Originally Posted by swisstrader View Post

What sucks for me is doing the weekend warrior thing with skiing, drinking, out late, etc and then waking up Mon AM and feeling like I've been run over by a truck...anyone have a cure for that one??!!

 

Or at least stop working Mondays.

post #12 of 24
Quote:
Originally Posted by swisstrader View Post

What sucks for me is doing the weekend warrior thing with skiing, drinking, out late, etc and then waking up Mon AM and feeling like I've been run over by a truck...anyone have a cure for that one??!!
Bicarbonate of soda mixed in water, neutralizes the build up of lactic acid. Really helps with "skiing hangover".
post #13 of 24

Ceasars for breakfast, but not before going back to work!

post #14 of 24

if possible, arrange for lodging below 8000 ft; above that level you will have insufficient oxygen intake while sleeping assuming you skied all day at 8000 to 11000 ft all day.

post #15 of 24

Since the title of this thread is Apres Ski Recovery...

 

Gatorade.  And then maybe a beer to take the edge off.

post #16 of 24

I get in 3-4 days of skiing/riding per week so recovery usually doesn't take anything special (i.e., quit your job and ski more), but once in awhile if I'm really feeling it I'll use compression.

 

Two of many articles that comes up in a Google search: 

 

http://www.ausport.gov.au/sportscoachmag/sports_sciences/compression_garments_do_they_influence_athletic_performance_and_recovery

 

http://www.huffingtonpost.com/2012/05/02/compression-gear-improve-performance_n_1471222.html

post #17 of 24
Quote:
Originally Posted by handhdad View Post

 

Or at least stop working Mondays.

But if he didn´t work Mondays, then Tuesdays would be the new Mondays.  

post #18 of 24
Quote:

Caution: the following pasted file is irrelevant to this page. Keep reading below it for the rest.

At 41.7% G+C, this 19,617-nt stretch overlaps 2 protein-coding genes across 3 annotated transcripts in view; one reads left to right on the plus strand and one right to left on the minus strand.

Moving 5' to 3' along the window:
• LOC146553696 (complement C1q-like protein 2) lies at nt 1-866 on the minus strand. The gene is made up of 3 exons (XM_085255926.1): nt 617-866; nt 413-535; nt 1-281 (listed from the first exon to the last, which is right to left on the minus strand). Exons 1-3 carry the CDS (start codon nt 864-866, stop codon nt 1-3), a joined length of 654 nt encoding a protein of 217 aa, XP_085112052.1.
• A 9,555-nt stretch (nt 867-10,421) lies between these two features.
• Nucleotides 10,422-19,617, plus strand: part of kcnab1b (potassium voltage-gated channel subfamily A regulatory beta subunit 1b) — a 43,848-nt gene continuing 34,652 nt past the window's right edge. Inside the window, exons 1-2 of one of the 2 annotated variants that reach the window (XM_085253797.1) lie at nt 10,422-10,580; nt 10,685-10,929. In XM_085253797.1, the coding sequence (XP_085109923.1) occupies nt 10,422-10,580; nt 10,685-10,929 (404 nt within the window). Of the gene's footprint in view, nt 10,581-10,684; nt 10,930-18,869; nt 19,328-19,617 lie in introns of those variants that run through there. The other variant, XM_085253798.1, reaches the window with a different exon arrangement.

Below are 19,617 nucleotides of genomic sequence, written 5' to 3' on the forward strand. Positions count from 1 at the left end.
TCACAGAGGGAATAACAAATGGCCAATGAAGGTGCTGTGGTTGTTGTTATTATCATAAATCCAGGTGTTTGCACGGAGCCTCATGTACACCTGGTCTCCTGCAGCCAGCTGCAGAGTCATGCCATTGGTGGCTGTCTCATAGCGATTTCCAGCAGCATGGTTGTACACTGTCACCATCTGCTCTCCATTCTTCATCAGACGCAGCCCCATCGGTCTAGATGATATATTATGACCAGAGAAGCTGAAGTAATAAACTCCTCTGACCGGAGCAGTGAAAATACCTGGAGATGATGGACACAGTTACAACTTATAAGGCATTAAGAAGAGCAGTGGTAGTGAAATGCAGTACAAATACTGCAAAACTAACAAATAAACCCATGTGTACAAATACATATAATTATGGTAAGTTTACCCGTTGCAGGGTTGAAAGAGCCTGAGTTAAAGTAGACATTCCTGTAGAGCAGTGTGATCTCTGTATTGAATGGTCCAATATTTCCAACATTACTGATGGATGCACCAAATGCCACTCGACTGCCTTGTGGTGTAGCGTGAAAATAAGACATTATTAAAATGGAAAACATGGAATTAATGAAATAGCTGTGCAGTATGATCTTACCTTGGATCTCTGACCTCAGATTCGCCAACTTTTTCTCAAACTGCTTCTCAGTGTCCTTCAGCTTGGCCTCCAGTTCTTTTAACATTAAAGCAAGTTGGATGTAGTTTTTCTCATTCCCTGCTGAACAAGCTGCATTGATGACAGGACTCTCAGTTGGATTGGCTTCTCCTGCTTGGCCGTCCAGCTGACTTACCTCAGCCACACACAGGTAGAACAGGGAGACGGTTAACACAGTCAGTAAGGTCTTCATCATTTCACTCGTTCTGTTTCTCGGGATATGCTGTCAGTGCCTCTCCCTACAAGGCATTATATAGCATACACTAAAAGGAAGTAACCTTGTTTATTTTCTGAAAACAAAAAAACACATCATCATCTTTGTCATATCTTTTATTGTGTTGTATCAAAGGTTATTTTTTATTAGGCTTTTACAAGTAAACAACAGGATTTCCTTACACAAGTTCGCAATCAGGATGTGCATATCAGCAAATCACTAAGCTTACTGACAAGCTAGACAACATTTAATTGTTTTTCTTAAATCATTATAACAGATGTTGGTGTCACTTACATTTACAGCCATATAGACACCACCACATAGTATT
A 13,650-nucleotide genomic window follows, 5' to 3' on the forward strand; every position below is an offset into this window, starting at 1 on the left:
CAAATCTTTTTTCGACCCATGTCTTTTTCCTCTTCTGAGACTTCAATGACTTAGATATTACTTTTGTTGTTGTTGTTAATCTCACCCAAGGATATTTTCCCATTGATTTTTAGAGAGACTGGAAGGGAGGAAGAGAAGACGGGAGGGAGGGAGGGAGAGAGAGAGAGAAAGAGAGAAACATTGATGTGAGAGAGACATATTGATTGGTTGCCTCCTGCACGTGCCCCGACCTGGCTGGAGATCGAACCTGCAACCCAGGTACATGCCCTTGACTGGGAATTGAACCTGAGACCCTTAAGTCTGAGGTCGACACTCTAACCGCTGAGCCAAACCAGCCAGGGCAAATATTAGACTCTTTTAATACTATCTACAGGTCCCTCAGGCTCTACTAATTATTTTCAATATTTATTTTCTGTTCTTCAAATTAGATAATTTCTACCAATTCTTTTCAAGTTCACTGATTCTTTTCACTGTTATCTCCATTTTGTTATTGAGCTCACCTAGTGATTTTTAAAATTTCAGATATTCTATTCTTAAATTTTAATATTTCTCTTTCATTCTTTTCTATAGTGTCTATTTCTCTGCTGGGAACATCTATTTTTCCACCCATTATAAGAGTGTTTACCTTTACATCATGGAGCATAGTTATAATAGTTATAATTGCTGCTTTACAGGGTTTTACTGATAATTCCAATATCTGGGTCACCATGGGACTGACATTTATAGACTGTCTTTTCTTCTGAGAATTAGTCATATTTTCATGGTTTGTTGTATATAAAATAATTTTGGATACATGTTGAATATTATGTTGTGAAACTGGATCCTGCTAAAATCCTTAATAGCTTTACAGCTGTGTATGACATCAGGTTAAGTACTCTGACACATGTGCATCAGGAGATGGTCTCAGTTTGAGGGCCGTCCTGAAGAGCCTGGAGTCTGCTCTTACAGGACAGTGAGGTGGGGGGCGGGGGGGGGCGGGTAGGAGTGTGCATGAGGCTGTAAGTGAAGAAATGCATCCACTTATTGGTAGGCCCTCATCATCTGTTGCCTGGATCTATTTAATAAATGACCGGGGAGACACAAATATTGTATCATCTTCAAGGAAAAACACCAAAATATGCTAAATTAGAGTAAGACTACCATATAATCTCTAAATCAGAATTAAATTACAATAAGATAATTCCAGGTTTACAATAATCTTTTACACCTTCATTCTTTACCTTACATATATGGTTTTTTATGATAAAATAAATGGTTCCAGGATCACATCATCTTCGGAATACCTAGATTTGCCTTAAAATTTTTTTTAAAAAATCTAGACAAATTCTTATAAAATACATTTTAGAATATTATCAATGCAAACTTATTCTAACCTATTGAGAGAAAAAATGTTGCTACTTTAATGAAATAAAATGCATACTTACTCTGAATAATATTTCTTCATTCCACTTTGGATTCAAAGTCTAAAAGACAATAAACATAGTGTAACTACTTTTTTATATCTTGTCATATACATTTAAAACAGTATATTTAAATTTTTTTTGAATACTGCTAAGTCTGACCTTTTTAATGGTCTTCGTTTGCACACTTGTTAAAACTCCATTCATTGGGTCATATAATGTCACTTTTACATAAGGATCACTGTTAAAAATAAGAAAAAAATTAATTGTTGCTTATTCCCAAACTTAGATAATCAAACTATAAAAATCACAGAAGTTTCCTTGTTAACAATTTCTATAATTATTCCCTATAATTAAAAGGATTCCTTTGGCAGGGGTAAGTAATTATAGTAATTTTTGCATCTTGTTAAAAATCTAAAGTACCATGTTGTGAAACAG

Originally Posted by Falco View Post

I've read in multiple places (forgive me for being too lazy to find them and provide link) that if you can't get an actual recovery drink (ie protein shake), that chocolate milk is for the most part the perfect recovery drink. Something about the carb:protein ratio being great for recovery. Also, it's delicious, so there's that.

 

But besides that, lots and lots of water, a hot tub if possible or at least a hot shower to get refreshed and heat up my muscles.

Lowfat chocolate milk, as recently recounted by Gretchen Reynolds of the NY Times and in her book, The First 20 MInutes.  

 

http://www.epicski.com/t/117396/name-that-muscle#post_1537064

 

http://www.npr.org/2012/05/09/152336802/stand-up-walk-around-even-just-for-20-minutes

post #19 of 24
Quote:
Originally Posted by Falco View Post

I've read in multiple places (forgive me for being too lazy to find them and provide link) that if you can't get an actual recovery drink (ie protein shake), that chocolate milk is for the most part the perfect recovery drink. Something about the carb:protein ratio being great for recovery. Also, it's delicious, so there's that.

 

 

Non-fat yogurts of the softer non-Greek type have an identical carb:protein ratio.      And lower levels of lactose. 

 

Lactose intolerance -> diarrhea -> electrolyte deficiency the next day.   

 

The diarrhea caution also applies to the baking soda suggestion. 

post #20 of 24
Compression tights, a general lack of ligament injury, a wood fire all evening, friends and family, a small dose of >9% ABV Belgian beer, and sleeping at 9K - 10K when the kids are utterly exhausted and not making a sound.
post #21 of 24